Rapport (from French “relationship, connection”) refers to a current trusting relationship based on mutual empathic attention, i.e. “good contact” between two people. i.e. “good contact” between two people The psychoanalyst Daniel Stern also speaks here of attunement, i.e. the fine-tuning of emotional communication.

Rapport is of fundamental importance in the early parent-child relationship, where it forms the basis for secure attachment. In this specific context of developmental psychology, we often do not speak of “rapport”, but of contingency, because the child learns causal relationships between its own behavior and the reaction of the interaction partners through “good contact”. However, the terms are closely related;

The term “rapport” is used in particular to refer to the relationship between psychotherapist and client; hypnotist and hypnotized person. The use of the term in psychology goes back to Franz Anton Mesmer (1734-1815), who perhaps first used it in such a context. Pierre Janet (1859-1947) introduced it as a specific term for the relationship between hypnotist and hypnotized person, Sigmund Freud (1856-1939) then extended its use to the therapist-client relationship;

When people come into contact with each other, their verbal and non-verbal communication usually adapts to each other unconsciously. The more positively the contact is evaluated by the individual, the stronger their adaptation (relatedness) to the other person.

  • On the verbal level, this manifests itself in the use of similar words and phrases, the same speaking speed and pitch and in adapted speech volume and rhythm;
  • Non-verbally, this is reflected in the adaptation and synchronization of gestures and facial expressions; For example, the leg and arm posture is mirrored, the same movement sequences are performed and the breathing frequency and rhythm are adjusted; In accelerated playback, the communication resembles a dance. The behavioral scientist Desmond Morris describes this with his term posture echo.

When there is rapport, people tend to evaluate each other positively, trust each other more and take what is said less critically.

Humans are born with the ability to establish rapport. Neuropsychology has found correspondingly specialized brain structures, the so-called mirror neurons;

Use with hypnosis

In hypnosis, a strong rapport is necessary to achieve the trance state and also to be able to use suggestions effectively. When rapport is achieved, attention is focused and receptivity is increased; The process can be consciously designed through pacing and leading;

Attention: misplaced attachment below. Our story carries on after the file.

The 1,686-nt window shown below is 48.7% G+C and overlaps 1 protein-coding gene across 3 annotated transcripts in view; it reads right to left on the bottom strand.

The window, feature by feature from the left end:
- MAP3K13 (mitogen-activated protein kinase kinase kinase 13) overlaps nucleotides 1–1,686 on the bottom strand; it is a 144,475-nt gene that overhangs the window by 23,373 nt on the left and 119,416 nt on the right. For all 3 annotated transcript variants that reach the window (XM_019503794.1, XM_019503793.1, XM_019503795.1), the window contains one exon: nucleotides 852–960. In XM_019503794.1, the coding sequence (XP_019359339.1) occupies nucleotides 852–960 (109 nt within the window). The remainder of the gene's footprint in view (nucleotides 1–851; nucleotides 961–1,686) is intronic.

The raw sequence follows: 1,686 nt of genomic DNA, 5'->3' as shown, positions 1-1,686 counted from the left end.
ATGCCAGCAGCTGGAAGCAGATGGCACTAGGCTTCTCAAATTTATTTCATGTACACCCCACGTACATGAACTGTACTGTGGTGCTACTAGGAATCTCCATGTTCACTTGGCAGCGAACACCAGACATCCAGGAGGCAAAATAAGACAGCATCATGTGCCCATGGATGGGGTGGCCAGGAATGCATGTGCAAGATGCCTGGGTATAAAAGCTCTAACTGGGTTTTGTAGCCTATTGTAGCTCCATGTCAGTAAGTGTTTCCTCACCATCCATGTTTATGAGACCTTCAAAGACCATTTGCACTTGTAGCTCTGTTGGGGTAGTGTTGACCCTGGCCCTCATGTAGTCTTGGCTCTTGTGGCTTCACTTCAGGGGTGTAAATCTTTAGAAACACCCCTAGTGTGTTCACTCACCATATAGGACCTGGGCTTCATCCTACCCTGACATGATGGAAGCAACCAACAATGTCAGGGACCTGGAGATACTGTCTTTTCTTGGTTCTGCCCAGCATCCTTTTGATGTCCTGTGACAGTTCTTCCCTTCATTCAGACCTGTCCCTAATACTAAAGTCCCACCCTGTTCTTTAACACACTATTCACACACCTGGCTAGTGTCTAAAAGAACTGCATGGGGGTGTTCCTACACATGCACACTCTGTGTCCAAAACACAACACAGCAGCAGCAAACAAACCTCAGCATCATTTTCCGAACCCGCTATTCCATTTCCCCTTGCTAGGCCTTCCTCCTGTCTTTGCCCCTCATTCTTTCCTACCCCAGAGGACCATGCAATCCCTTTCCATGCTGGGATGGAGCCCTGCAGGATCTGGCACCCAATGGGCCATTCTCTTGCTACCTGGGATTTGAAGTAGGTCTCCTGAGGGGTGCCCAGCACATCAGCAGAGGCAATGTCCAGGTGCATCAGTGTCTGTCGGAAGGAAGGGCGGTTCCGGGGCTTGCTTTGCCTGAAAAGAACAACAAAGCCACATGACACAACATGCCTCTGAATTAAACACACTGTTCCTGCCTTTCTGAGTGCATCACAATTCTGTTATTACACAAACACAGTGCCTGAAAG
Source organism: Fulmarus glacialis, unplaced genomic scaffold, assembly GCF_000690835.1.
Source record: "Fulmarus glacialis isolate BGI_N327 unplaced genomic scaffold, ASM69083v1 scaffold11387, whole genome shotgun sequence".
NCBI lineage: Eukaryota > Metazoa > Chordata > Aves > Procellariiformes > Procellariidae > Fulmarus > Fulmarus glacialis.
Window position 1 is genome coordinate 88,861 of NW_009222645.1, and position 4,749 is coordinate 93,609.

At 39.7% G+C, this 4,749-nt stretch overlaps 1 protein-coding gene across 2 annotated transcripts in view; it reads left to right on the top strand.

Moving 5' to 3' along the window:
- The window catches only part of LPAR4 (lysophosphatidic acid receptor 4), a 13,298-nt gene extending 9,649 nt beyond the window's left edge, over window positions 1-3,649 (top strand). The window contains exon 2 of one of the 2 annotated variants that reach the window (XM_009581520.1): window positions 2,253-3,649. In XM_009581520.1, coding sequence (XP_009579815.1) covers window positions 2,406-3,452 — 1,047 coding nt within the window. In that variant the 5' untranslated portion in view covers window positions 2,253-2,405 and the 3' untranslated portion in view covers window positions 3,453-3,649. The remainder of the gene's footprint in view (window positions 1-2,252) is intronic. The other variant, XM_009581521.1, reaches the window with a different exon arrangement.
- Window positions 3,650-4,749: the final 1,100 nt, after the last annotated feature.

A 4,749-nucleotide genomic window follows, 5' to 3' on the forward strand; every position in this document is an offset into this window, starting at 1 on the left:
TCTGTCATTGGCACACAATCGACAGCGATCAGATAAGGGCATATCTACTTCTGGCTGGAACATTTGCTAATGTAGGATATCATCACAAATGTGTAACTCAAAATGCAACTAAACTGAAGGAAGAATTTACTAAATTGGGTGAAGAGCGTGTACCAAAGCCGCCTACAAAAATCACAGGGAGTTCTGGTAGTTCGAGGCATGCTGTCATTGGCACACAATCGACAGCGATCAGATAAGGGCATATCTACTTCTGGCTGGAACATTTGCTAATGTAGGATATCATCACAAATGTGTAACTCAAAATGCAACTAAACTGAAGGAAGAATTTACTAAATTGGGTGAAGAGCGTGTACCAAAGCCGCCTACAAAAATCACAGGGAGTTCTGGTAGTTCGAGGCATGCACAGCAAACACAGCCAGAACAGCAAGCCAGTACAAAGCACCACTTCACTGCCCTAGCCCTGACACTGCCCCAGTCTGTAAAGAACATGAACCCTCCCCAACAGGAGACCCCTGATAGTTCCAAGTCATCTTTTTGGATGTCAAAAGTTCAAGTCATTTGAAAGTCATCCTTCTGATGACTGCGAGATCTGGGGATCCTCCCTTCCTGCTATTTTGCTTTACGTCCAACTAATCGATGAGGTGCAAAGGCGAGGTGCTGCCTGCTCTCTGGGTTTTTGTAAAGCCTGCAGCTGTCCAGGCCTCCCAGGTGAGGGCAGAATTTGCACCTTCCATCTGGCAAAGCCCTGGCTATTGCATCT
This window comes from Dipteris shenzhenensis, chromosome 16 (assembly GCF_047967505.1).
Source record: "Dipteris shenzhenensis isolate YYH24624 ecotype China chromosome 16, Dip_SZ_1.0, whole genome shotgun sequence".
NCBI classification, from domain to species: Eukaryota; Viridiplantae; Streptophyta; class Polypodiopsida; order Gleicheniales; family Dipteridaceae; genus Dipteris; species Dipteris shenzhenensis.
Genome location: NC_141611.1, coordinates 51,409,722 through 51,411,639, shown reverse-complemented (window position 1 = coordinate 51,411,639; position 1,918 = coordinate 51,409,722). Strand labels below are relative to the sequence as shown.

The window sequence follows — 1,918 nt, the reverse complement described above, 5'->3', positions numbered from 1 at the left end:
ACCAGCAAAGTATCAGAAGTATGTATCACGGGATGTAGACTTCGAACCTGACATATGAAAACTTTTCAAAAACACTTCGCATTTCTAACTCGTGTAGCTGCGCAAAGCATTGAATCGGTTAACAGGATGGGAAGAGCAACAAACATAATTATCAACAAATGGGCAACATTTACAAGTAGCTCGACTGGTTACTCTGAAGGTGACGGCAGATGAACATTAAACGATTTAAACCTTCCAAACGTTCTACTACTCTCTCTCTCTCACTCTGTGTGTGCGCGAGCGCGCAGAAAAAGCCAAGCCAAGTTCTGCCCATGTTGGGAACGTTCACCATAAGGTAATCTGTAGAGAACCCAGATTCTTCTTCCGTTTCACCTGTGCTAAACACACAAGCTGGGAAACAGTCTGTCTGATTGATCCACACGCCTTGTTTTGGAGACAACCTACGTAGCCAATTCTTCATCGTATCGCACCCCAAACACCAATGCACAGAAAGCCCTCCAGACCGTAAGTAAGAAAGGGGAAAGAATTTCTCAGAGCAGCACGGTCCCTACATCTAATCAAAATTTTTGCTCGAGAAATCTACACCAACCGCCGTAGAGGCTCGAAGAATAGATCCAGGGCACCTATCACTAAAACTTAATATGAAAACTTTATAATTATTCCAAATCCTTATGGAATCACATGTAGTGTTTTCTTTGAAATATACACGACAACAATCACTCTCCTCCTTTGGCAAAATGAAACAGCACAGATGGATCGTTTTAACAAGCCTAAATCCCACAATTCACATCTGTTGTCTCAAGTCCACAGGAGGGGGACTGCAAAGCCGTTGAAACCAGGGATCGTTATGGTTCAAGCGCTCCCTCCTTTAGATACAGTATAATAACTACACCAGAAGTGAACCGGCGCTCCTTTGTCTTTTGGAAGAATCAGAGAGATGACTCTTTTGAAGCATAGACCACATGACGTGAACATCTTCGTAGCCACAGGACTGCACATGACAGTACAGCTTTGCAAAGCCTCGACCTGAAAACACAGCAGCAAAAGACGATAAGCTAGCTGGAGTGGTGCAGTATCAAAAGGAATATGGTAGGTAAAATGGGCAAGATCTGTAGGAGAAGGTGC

• In pacing (Walking along), the hypnotist uses current circumstances and behaviors as well as presumed emotional perceptions of the listener, which he describes verbally through certain speech patterns. These language patterns allow for possible interpretations of the content, which enable the listener to find their own world of experience in the words. The aim is for the listener to (inwardly) agree with what is being said; By agreeing, the listener builds trust in the speaker. Non-verbally, complementary body language can be supportive; The hypnotist goes along and signals to the listener that he recognizes him and his needs;
  • When leading (leading), the hypnotist takes the leading role and can influence the listener’s breathing, for example by slowing down their own breathing.

Pacing and leading can form a circular process until the rapport is established;

Loss of rapport is when the rapport is ended by breaking through the established verbal and non-verbal communication; This can be, for example, physically turning away from the other person.

In hypnosis, suggestions that do not correspond to current experiences, needs and possibilities, such as contradictory moral concepts, contradictory physical sensations, can end the rapport or its establishment (pacing, leading). For example, (hypnotically assisted) trauma therapy can entail an increased risk of such a loss of rapport. This is not the only reason why such treatment should only be reserved for appropriately trained therapists;

The consequences of a loss of rapport can be a flattening of the trance, partial or complete withdrawal from the trance, possibly accompanied by confusion and disturbance; If necessary, a rapport in hypnosis can also be broken off without the trance being ended and the patient waking up; In this case, it is then more difficult to re-establish the rapport in order to end the hypnosis cleanly; An interrupted rapport without exiting the trance will often pass into normal sleep after a while, but previously given suggestions may remain, which would then have to be reversed by renewed hypnosis;

Establishing rapport is of great importance and simplifies the entire process; It should start as soon as the contact is made on the website and coincides with the first actual contact. Everything the hypnotist says, does or feels is transferred to the client in the form of a suggestion;

Being natural and authentic is key to a good rapport.


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